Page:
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Engineering Better Mental Health Solutions with Sarah Wilson

October 07, 2020

Engineers are often tasked with solving complex problems, and one of their most important tools in finding a solution is their own creativity.

Ingenuity — that’s exactly what Sarah Wilson would need when confronted with a public health issue in her field.

By Lindsey Piercy

Wilson, a chemical engineering lecturer in the College of Engineering at the University of Kentucky, was attending a conference when she learned of a unique challenge that would require an even more unique solution.

“I became interested in research on engineering student mental health after an open discussion forum at an engineering education conference,” she recalled. “It was clear that many of the engineering faculty in the room were concerned about undergraduate student mental health, but they weren’t sure the best way to support their students.”

Anxiety, depression and other mental health concerns are more common in college students than some may realize. For an increasing number of first-year students, the culture shock can have serious consequences. In fact, a study by the American Psychological Association found that 1 in 3 teens faces a mental health disorder during their freshman year.

In an attempt to create awareness and provide support, Wilson returned to Lexington determined to help at-risk students.

“I have always been passionate about undergraduate education and doing all that I can to aid in the success of my students,” she explained. “When it comes to mental health, I hope that this project helps us to understand more about how we can help our students and improve their mental well-being.”

But Wilson admits — this project is outside of her comfort zone, so she enlisted the expertise of UK faculty members Joseph Hammer and Ellen Usher.

Hammer is an associate professor and director of training in the Department of Educational, School, and Counseling Psychology in the College of Education, while Usher is a professor and program chair in the Department of Educational, School, and Counseling Psychology.

The team is working to design a study that looks specifically at mental health in the undergraduate engineering student population. “While the research methods will be something that I learn from them as we progress through this project, the problem-solving strategy will be just like problem solving for any engineering problem,” Wilson said.

First, they have to identify the problem.

From the limited data currently available, Wilson, Hammer and Usher found that engineering students aren’t necessarily more likely to have a mental health concern, but they are significantly less likely to seek help than non-engineering college students.

This treatment gap became the basis for their National Science Foundation (NSF) grant proposal titled, “Development of a Survey Instrument to Identify Mental Health Related Help-Seeking Beliefs in Engineering Students.” 

“As I developed as an instructor and attended conferences that focused on research in engineering education, I started to develop my own research goals," Wilson said. "It’s been exciting to see my vision for research in engineering education gain traction and support.”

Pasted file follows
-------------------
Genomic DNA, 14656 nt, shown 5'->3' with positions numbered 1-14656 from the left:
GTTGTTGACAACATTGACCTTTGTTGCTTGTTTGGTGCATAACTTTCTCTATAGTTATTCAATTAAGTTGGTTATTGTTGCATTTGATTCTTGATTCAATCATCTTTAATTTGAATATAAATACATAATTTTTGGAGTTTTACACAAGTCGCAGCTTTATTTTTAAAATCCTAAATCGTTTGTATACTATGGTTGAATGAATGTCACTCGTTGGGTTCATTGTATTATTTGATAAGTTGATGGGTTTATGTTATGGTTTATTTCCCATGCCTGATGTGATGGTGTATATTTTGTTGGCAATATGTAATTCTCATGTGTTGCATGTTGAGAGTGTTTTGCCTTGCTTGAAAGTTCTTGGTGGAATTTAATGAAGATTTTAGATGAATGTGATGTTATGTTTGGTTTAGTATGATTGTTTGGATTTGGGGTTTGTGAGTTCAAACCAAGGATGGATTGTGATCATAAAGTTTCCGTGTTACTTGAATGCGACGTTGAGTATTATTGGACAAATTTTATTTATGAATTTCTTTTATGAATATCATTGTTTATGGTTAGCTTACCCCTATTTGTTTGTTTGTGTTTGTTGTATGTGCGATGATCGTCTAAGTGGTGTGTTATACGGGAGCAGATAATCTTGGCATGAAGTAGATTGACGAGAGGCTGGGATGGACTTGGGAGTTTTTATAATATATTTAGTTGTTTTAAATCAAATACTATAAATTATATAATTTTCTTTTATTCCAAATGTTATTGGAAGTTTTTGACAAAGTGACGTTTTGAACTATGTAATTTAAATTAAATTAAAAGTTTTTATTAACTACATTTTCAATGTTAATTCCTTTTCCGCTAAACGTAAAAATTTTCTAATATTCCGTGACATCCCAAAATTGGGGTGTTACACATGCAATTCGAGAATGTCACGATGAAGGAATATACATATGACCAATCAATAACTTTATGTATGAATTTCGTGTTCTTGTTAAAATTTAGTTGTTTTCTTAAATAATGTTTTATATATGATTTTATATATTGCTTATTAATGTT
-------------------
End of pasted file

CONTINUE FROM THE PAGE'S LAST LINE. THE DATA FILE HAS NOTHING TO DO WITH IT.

The researchers will use the $199,000 NSF award to answer a critical question — why aren’t engineering students seeking help for mental health concerns?

“Our goal at the end of this project is to have a tool that will allow us to measure the beliefs that engineering students have related to mental health related help-seeking,” Wilson explained. “To do this, we first need to interview a diverse group of engineering students to understand their attitudes toward help-seeking.”

The results will allow for the development of interventions targeted at changing those specific beliefs and ultimately improving student mental health.

“As an example, our measurement tool could tell us that engineering students don’t believe that seeking help for a mental illness will improve their mental well-being,” Wilson continued. “If this is the case, we could develop interventions specifically targeted at teaching students about the effectiveness of treatment for improving mental health.”

As Wilson — and the team — strive to find solutions, she’s also calling on the campus community to do its part.

“In a university setting, we need to be advocates for our students, for our friends and for our classmates. If you are concerned about the mental health of someone that you know, it’s important to let someone know.”

Be aware of any behavioral changes ⁠— withdrawing, skipping classes or other activities, and increased use of alcohol and other drugs. Students often self-medicate in an effort to feel less distress. Also, be on the lookout for significantly increased or decreased communication with significant persons.

If you’re feeling anxious or have concerns, you’re not alone. Students, faculty and staff are encouraged to reach out to the UK Counseling Center. At UK, support can range from peers and faculty, academic advisors and coaches, residence life professionals and student organizations.

Additionally, If you or someone you know is at risk, you can call the National Suicide Prevention Lifeline at 1-800-273-8255. You can also text 741-741.

Research reported in this publication was supported by the National Science Foundation under Award Number 2024394. The opinions, findings and conclusions or recommendations expressed are those of the author(s) and do not necessarily reflect the views of the National Science Foundation.